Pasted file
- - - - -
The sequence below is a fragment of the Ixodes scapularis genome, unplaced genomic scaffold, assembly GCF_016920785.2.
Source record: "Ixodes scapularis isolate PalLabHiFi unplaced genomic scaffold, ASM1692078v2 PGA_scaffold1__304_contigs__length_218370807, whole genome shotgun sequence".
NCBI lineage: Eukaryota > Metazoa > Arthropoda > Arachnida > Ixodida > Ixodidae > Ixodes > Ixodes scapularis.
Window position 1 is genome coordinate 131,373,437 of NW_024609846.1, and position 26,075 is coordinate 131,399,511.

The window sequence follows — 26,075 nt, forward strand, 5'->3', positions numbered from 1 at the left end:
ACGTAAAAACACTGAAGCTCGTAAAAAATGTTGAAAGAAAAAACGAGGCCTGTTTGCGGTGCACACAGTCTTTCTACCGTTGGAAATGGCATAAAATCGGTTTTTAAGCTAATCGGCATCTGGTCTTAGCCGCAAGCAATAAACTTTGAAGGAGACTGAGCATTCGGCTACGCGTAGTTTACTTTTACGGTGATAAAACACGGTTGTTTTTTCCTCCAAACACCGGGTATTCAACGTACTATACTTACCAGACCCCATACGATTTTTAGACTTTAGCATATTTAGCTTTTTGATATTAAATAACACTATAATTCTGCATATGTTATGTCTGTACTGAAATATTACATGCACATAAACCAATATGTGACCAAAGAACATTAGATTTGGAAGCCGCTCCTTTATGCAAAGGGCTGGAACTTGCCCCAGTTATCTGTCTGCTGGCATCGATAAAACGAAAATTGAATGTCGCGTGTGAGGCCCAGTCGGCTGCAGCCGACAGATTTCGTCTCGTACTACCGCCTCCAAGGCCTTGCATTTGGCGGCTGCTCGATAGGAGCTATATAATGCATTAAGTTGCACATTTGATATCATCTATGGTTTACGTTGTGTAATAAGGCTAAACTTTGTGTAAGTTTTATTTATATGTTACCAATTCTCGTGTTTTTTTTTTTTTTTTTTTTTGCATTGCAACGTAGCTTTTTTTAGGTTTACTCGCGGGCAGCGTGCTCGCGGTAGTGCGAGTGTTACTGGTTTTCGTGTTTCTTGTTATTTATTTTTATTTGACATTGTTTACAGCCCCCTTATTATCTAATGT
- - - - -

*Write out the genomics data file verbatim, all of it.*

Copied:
The sequence below is a fragment of the Ixodes scapularis genome, unplaced genomic scaffold, assembly GCF_016920785.2.
Source record: "Ixodes scapularis isolate PalLabHiFi unplaced genomic scaffold, ASM1692078v2 PGA_scaffold1__304_contigs__length_218370807, whole genome shotgun sequence".
NCBI lineage: Eukaryota > Metazoa > Arthropoda > Arachnida > Ixodida > Ixodidae > Ixodes > Ixodes scapularis.
Window position 1 is genome coordinate 131,373,437 of NW_024609846.1, and position 26,075 is coordinate 131,399,511.

The window sequence follows — 26,075 nt, forward strand, 5'->3', positions numbered from 1 at the left end:
ACGTAAAAACACTGAAGCTCGTAAAAAATGTTGAAAGAAAAAACGAGGCCTGTTTGCGGTGCACACAGTCTTTCTACCGTTGGAAATGGCATAAAATCGGTTTTTAAGCTAATCGGCATCTGGTCTTAGCCGCAAGCAATAAACTTTGAAGGAGACTGAGCATTCGGCTACGCGTAGTTTACTTTTACGGTGATAAAACACGGTTGTTTTTTCCTCCAAACACCGGGTATTCAACGTACTATACTTACCAGACCCCATACGATTTTTAGACTTTAGCATATTTAGCTTTTTGATATTAAATAACACTATAATTCTGCATATGTTATGTCTGTACTGAAATATTACATGCACATAAACCAATATGTGACCAAAGAACATTAGATTTGGAAGCCGCTCCTTTATGCAAAGGGCTGGAACTTGCCCCAGTTATCTGTCTGCTGGCATCGATAAAACGAAAATTGAATGTCGCGTGTGAGGCCCAGTCGGCTGCAGCCGACAGATTTCGTCTCGTACTACCGCCTCCAAGGCCTTGCATTTGGCGGCTGCTCGATAGGAGCTATATAATGCATTAAGTTGCACATTTGATATCATCTATGGTTTACGTTGTGTAATAAGGCTAAACTTTGTGTAAGTTTTATTTATATGTTACCAATTCTCGTGTTTTTTTTTTTTTTTTTTTTTGCATTGCAACGTAGCTTTTTTTAGGTTTACTCGCGGGCAGCGTGCTCGCGGTAGTGCGAGTGTTACTGGTTTTCGTGTTTCTTGTTATTTATTTTTATTTGACATTGTTTACAGCCCCCTTATTATCTAATGT